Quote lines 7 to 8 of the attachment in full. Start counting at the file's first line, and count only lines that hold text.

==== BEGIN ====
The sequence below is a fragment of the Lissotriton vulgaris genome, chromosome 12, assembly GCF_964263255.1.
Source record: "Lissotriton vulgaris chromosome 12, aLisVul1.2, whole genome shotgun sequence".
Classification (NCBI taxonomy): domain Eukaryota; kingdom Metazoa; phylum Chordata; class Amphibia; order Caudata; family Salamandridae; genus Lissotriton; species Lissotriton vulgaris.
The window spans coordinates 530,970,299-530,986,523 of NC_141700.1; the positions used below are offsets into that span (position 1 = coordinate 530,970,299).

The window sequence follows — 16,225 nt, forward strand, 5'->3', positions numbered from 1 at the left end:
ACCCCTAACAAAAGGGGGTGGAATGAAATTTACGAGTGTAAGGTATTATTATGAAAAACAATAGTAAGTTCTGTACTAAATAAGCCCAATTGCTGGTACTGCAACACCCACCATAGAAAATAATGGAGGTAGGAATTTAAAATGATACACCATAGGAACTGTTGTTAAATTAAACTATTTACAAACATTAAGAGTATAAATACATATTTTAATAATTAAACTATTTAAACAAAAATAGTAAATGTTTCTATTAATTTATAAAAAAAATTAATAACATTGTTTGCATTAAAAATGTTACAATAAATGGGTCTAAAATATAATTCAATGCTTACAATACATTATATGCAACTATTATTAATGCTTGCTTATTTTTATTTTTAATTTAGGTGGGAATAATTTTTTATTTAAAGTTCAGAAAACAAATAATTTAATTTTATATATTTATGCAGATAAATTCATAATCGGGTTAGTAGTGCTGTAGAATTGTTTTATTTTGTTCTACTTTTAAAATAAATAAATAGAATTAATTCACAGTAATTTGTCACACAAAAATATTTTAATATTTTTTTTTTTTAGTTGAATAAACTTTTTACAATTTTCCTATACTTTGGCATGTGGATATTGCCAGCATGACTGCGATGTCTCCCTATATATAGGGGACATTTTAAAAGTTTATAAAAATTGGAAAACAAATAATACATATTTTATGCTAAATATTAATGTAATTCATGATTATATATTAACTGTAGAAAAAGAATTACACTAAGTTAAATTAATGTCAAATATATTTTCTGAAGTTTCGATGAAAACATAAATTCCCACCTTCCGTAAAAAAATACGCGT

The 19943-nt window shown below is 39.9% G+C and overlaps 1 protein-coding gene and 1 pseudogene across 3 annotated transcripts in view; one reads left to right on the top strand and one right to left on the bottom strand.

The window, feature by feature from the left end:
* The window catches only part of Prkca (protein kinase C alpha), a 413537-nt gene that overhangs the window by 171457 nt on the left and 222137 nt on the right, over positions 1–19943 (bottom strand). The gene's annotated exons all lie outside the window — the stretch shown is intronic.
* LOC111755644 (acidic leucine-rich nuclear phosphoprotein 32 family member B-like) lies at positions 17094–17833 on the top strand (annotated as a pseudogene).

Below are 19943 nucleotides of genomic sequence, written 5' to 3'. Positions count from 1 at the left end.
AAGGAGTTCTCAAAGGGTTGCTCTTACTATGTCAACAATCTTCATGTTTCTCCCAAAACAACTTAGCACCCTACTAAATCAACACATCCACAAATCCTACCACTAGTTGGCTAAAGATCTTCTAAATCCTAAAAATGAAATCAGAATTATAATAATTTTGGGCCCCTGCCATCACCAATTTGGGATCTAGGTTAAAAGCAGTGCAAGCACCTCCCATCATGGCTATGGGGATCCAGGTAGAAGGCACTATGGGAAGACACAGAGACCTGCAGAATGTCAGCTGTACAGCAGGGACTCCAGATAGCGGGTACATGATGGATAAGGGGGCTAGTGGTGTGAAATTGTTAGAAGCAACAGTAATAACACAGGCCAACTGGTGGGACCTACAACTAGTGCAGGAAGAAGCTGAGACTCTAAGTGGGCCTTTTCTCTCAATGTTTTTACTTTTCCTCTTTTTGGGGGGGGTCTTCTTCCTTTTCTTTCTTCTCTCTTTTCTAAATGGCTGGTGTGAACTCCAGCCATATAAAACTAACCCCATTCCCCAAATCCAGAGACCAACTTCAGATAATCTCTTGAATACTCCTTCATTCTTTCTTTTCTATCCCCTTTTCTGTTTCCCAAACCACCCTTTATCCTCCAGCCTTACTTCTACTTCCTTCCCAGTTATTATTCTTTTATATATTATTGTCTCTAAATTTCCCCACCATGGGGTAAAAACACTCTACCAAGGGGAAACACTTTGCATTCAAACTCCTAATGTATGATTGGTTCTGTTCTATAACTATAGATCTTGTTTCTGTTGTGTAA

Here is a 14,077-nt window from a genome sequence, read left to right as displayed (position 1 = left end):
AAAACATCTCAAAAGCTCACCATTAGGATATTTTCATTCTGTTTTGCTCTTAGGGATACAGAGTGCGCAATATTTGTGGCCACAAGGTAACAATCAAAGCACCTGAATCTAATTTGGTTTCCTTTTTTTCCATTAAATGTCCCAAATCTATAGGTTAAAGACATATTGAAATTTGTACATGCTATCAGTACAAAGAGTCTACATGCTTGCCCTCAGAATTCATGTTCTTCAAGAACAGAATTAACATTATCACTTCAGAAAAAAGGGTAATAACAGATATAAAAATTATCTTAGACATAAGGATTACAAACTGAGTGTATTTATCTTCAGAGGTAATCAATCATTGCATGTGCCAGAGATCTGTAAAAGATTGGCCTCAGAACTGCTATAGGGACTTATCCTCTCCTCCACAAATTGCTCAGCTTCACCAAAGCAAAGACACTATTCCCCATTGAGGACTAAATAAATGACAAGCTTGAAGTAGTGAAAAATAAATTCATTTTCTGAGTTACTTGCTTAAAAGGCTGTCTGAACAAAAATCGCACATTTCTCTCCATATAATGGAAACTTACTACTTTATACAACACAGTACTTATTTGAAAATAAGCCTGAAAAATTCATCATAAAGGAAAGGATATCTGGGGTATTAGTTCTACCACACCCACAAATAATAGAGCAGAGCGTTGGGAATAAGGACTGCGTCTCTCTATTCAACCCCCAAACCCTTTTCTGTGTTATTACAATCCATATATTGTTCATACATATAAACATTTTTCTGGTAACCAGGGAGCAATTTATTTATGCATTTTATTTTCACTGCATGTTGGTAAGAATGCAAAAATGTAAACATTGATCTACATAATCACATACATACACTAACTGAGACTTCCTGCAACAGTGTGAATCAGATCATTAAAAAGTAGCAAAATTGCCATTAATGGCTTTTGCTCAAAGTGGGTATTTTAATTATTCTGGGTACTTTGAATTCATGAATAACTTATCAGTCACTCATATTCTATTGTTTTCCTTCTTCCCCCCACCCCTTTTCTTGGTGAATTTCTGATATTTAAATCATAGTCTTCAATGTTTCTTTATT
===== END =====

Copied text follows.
The 19943-nt window shown below is 39.9% G+C and overlaps 1 protein-coding gene and 1 pseudogene across 3 annotated transcripts in view; one reads left to right on the top strand and one right to left on the bottom strand.

The window, feature by feature from the left end: